3 Jun 2019
Telstra Ventures’ investment in CyberGRX profiled in THE AUSTRALIAN
Investments, Networking, New Technology or Careers?
Telstra Ventures has invested in third party risk innovation company CyberGRX. The announcement has been picked up in a profile article in the The Australian newspaper:
Telstra Ventures, Telstra’s independent venture capital arm backed by US private equity heavyweight HarbourVest, has expanded further into the $100 billion cyber security industry as it pursues ambitions to double in size in the coming years.
The venture capital group has taken a stake in the Denver-based cyber risk exchange firm CyberGRX, which allows clients to view how their vendors, partners or customers are addressing their security requirements and automates the process of performing risk assessments.
CyberGRX last year raised $US30 million ($43m) in Series C funding led by a string of big global venture capital players including GV (Google Ventures), Scale Venture Partners, Bessemer Venture Partners and The Blackstone Group. Telstra Venture’s investment in CyberGRX, which is believed to be worth $US5 to $US10m, brings to more than 10 the number of global cyber security firms the group has invested in over recent years.
“Cyber Security is a $100bn industry and 63 per cent of data leaks come from third party providers. We like the way CyberGRX approaches their solution with analytics and the AI (artificial intelligence) model they are using to help customers protect themselves,’’ Telstra Ventures Australian managing director Matthew Koertge told The Australian.
He said Telstra could become a cornerstone customer for CyberGRX in the local market.
“One of the things we really liked about the company is that the team consists of security experts who have built 15 companies in the past. Our hope is that we will be able to help them plug into Telstra’s ecosystem of customers,’’ he said.
The move brings to $500m the value of investments made by Telstra Ventures in 60 companies since it was established by the telco’s former boss David Thodey in 2011. The investments, worth an average of around $US8m, are spread across a range of sectors including cybersecurity, drones, data analytics and media.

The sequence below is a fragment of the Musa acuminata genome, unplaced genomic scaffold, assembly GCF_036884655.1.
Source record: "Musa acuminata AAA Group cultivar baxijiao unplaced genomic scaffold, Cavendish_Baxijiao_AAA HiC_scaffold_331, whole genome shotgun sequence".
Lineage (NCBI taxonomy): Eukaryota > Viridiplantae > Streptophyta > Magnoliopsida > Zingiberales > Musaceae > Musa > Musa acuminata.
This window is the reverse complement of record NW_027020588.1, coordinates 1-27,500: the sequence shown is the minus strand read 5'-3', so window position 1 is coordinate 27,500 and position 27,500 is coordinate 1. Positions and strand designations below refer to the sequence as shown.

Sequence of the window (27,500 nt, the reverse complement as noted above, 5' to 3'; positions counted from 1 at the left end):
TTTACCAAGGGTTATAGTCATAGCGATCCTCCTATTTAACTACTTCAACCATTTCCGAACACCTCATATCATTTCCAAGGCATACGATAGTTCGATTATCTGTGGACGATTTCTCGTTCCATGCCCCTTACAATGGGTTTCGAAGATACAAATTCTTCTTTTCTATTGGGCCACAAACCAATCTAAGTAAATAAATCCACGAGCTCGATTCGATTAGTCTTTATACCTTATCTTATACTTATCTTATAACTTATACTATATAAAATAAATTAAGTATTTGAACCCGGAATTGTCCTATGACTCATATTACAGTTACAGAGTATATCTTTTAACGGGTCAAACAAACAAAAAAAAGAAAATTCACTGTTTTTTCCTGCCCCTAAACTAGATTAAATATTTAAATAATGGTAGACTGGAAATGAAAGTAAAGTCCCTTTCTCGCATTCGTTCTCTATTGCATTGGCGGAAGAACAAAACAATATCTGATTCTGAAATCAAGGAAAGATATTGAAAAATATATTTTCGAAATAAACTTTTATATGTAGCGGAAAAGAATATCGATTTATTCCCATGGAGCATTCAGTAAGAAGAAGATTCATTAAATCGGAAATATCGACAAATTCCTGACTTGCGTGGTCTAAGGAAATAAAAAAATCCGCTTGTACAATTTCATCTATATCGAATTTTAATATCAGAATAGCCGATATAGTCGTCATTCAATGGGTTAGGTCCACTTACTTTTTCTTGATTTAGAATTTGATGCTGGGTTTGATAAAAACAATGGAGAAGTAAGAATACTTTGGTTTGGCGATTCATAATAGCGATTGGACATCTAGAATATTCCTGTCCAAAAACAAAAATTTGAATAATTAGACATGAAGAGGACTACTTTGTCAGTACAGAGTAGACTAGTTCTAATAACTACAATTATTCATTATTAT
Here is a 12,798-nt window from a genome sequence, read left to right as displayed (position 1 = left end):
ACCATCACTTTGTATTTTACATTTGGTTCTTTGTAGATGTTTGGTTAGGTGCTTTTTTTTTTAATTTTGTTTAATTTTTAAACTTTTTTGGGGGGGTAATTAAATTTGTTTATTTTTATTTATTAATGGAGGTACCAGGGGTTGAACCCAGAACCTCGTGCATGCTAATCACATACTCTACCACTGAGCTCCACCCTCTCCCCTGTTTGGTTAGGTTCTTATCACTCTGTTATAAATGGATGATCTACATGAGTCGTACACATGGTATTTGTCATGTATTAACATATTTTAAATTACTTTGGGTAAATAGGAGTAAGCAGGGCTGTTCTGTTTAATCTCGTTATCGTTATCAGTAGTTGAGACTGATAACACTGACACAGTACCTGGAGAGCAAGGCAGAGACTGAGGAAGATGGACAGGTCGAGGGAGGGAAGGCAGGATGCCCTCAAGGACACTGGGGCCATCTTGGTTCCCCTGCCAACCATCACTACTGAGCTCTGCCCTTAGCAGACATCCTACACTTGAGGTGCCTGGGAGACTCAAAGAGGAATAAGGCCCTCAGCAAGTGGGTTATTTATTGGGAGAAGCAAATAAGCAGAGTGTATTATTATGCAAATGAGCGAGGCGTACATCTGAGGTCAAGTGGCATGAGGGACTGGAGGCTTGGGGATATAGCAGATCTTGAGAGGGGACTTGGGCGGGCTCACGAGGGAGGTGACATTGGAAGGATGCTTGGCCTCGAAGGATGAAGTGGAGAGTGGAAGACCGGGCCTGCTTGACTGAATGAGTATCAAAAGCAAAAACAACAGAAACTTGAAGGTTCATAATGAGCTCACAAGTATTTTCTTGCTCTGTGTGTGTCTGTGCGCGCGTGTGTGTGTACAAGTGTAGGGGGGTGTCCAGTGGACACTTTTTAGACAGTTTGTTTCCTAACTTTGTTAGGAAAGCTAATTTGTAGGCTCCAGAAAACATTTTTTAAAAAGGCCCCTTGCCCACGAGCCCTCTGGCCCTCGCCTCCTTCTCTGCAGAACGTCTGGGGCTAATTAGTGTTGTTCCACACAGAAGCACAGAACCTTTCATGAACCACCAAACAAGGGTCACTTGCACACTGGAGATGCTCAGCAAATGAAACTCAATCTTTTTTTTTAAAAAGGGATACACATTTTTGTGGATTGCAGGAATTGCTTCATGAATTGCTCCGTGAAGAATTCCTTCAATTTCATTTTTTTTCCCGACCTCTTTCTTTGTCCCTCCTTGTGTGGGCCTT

Mr Koertge said doubling the size of the business was “absolutely possible”.
“We will continue to do 10 to 12 investments per year. As we continue to raise more capital we will continue to scale the business. We have a fund with a three-year investment period. So we are just coming to the end of our first year and have two years before we raise another fund,” he said.
“We are hopeful Telstra and HarbourVest will continue to fund our future rounds but we do have an interest in bringing new investors into the mix.”
While Telstra Ventures has a broad investment mandate, it has so far favoured investing in later stage tech companies.
“Typically we like to invest in businesses that have a proven product, management team and significant customers. Our investments are companies with millions of dollars of revenue that can take their proven solutions into our sales channel,’’ Mr Koertge said.
Not all the initial investments have been successful. The group took a small stake in video content firm Ooyala in late 2012 and invested more money in the company a year later. By mid-2016, Telstra was forced to write down the value of the business by $246m as chief executive Andy Penn acknowledged Ooyala’s video business had not been successful. It ended up losing $500m.
In July last year Telstra sold a portion of its ventures arm to HarbourVest for $75m. It now has 10 investment professionals.
Mr Koertge revealed the group’s 60 portfolio companies had generated more than $300m of revenue between them.
“We have definitely got better at our processes. With every transaction we are lifting the bar on our due diligence. We have expanded our team. We have also hired a data scientist who worked at LinkedIn to improve our investment process,’’ he said.
While he declined to give numbers, he claimed the returns to Telstra and HarbourVest had been “quite good”.
“We have had liquidity events from 13 companies. From those there have been some interesting investment returns,’’ he said.
They include software company Elemental, which was acquired by Amazon, security firm Elastica, which was purchased by the Bain Capital-backed Blue Coat Systems and web server NGINX, bought by F5 Network.
Mr Koertge said the relationship of his firm with Telstra remained strong: “Telstra values the way we are bringing new technologies and solutions into their ecosystem and customer base.”